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Highly Commended in the International Category of the 2015 BBC Wildlife Blogger Awards

A Colour Without Peer

It’s a colour I’ve been trying to capture all my adult life. I want to hold it in my hand, bathe in it, live forever near it. It’s a colour that soothes like silk, yet energises the spirit; it’s a clean, vibrant, joyous colour.

Aquamarine, sea foam, sea green, celadon, turquoise? Photo: Jessica Groenendijk

It’s the colour of gems, of Andean opal, and the flecked Peruvian turquoise pendant I bought years ago in Huaraz, and the rough azurite stone I spotted in the Johannesburg airport.

It’s the colour of ancient Roman glass beads that have been buried for centuries, and of old African trade beads I combined with others of a similar hue to make an aqua-themed bracelet.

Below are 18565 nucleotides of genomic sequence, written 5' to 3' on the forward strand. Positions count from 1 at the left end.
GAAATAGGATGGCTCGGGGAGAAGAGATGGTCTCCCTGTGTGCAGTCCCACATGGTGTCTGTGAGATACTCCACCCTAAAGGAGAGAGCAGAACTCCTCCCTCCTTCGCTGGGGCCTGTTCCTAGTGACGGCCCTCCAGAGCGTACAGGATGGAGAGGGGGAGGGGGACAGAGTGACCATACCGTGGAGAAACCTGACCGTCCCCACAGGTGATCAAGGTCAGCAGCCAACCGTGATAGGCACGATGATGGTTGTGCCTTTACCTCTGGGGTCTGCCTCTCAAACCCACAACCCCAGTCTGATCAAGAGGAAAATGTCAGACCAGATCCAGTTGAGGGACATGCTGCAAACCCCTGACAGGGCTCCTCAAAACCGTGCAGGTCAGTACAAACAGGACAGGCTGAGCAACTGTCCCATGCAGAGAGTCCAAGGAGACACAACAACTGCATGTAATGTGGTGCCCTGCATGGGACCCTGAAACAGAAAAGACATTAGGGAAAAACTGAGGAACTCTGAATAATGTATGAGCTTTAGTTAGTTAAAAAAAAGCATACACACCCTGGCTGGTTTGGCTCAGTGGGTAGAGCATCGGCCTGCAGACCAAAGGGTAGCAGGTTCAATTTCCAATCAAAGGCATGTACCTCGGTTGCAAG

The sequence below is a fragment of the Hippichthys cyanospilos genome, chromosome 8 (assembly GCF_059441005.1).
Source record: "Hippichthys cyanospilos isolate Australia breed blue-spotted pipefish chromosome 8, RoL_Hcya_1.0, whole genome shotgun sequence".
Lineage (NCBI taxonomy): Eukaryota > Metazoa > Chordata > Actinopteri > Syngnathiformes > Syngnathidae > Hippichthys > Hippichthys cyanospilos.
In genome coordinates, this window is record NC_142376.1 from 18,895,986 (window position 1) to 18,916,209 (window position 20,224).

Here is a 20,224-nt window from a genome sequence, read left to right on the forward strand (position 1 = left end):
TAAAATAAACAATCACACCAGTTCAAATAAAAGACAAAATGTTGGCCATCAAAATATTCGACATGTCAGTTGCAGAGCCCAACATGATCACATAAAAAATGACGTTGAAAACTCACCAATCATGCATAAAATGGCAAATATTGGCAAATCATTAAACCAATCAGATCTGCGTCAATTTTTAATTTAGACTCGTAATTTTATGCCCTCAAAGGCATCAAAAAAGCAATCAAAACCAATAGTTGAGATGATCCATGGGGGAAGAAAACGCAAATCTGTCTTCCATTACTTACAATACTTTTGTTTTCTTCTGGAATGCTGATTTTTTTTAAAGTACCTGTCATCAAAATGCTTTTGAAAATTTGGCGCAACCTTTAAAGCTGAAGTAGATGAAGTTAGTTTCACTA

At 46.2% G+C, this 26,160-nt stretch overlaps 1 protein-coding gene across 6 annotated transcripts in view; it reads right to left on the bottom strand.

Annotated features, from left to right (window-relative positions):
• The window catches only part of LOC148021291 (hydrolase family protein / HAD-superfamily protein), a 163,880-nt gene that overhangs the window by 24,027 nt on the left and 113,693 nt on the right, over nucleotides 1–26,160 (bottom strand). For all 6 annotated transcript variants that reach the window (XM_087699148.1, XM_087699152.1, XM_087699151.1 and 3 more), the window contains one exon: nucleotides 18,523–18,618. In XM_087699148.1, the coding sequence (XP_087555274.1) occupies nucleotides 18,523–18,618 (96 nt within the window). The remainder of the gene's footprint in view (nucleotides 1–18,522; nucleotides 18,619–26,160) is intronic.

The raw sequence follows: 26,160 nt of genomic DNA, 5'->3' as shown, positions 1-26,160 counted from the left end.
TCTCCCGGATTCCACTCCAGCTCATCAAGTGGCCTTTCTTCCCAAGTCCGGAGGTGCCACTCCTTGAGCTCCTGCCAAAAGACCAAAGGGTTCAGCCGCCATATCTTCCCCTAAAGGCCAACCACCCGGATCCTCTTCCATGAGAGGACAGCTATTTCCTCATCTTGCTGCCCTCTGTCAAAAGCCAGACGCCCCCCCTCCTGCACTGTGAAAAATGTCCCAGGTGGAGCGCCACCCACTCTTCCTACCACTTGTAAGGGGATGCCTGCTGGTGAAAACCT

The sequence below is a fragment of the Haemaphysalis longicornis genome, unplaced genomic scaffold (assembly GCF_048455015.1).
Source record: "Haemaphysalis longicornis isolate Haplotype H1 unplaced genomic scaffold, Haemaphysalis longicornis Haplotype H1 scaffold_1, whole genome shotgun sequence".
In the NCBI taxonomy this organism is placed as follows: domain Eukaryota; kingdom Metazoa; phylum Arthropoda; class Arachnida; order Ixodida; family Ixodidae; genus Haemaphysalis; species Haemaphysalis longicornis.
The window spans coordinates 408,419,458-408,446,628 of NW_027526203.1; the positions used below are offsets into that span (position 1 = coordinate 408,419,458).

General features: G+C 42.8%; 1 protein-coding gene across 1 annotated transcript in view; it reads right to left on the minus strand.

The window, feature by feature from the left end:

It’s the colour of opaque fragments of glass (or are they frozen mermaid’s tears?) that have been tumbled and smoothed by the sea, of the luminous pale green glass tile my mother used for an interior design project, and of a stack of handmade glass art dishes.

It’s the glossy background glaze for a lacy, fern leaf pattern on a ceramic tile and of celadon leaf imprints on two mini coasters. It’s all of these.

An ocean wave. Photo: rkirbycom (public domain)

Yet none matches the living, ephemeral, heart stopping shade of the crest of an ocean wave, just as it curls to break into foam, and a low, afternoon sun shines through the polished sheets of water.

That’s the perfect colour.

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